Around 7:00PM the other presenters of the evening arrived. I’ve know Peter Kirn for a few months now and he brought his new Meeblip with him. I’m fascinated with the energy he puts into his blog Create Digital Music and it’s a kick to talk shop with him. During his performance He used the software Pure Data on his iPad and Midi to control his hardware Meeblip. I met Harry Allen who had a seriously long list of credentials but for the life of me the only single fact I can remember about his resume was that he was the guy who said the line, “Don’t Believe the Hype” in the samed named Public Enemy song. Steve Horelick who runs the popular Macprovideo.com tutorial site and is known for creating the theme song for the television show Reading Rainbow played two ambient pieces. Before the event there was a lot of discussion because Steve really wanted to play a longer piece. In my mind I thought oh boy ambient this is going to be lame. Not only were half the people there solely to see Steve both his live pieces were great. I usually hate that kind of music but it was more Stanley Kubrick soundtrack and hippy dippy burnt guy sounds. Joshue Ott created an iPad app called Thicket. It’s an art toy filled with as my wife put’s it “migraine inducing visuals” and sound. His performance was by far the most futuristic. The generated audio bleeping away with the wild grid lines the app puts out were really stunning when projected loud and large.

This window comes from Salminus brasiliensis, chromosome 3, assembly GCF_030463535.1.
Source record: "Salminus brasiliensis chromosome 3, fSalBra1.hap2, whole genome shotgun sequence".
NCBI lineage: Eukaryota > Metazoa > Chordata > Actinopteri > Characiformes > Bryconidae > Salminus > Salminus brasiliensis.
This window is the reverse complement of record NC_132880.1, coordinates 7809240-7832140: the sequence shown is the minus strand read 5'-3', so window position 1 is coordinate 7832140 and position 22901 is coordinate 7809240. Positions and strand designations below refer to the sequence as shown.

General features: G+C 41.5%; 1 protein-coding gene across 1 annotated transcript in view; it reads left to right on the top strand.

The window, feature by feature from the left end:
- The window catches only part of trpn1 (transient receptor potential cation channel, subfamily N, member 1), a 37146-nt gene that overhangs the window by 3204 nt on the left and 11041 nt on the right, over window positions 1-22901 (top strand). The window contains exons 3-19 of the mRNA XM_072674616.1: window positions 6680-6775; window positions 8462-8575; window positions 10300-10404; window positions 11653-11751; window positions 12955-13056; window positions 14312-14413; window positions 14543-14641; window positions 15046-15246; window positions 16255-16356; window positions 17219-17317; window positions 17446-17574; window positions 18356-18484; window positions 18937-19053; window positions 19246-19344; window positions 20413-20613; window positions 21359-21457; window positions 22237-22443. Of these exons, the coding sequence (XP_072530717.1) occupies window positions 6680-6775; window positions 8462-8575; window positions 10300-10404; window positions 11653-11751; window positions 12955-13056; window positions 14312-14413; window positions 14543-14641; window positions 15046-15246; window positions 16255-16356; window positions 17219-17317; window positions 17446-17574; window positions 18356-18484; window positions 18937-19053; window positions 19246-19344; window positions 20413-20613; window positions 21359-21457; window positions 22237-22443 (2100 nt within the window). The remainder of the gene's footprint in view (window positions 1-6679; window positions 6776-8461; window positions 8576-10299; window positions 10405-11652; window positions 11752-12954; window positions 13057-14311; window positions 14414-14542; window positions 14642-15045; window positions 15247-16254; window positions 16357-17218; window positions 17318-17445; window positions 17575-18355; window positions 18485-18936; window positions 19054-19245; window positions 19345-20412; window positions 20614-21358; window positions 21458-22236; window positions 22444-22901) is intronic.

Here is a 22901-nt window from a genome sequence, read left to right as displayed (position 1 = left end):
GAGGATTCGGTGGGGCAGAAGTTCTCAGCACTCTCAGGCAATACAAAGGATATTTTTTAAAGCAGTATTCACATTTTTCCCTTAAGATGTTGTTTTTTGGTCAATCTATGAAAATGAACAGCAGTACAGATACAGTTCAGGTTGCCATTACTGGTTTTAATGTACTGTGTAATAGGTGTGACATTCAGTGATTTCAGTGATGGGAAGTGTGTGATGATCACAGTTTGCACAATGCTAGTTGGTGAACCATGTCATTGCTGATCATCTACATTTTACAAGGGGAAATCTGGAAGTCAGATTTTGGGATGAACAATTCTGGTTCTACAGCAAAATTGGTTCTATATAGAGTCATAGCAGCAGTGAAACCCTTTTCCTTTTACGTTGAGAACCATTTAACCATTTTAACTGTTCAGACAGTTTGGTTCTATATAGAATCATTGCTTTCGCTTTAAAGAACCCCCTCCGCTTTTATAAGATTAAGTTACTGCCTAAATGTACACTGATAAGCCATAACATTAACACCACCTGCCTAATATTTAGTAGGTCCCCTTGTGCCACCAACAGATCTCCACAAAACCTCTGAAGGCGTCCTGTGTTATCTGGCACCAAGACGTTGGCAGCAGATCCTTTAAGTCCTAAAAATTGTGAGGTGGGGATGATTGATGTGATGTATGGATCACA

For my own performance I used TC Electronic’s Voicejam, a great 360 looper on my iPad. I used an IK Multimedia iRig adapter to bring audio from several iPhone apps into the iPad and Voicejam. I first created a beat using Tweakybeat. It’s a little drum machine app with a heavy swing and random option. Anything Tweakybeat creates could be a Berlinesque minimal track. Next I layered in some Moog Filatron. I set the Moogs analog delay simulation all the way up to feedback and then recorded a loop while I played with the delay time. It creates a sound like 500 samplers all pitching up and down. For the third layer I recorded a vocal saying “I Want Your Body” into an App called iVoxel. It’s a nice sounding vocoder app with a neat trick. There is an edit mode where you can scrub your finger across your recorded and vocoded waveform. Into Voicejam that went to but not just a simple one shot. I recorded my finger swiping across the waveform. I added some white noise toms from a synth App called NNN Mono. Just to impress the crowd I then used an app called Scanner911 and recorded some live Chicago Police department ramblings. Once all my loops were recorded I used Voicejam and put on a quick performance. The wonderful thing about this looper is it’s circular and each loops plays in time where you put your finger. So if you click around the circle at different loop locations your glitching or say time traveling between loops.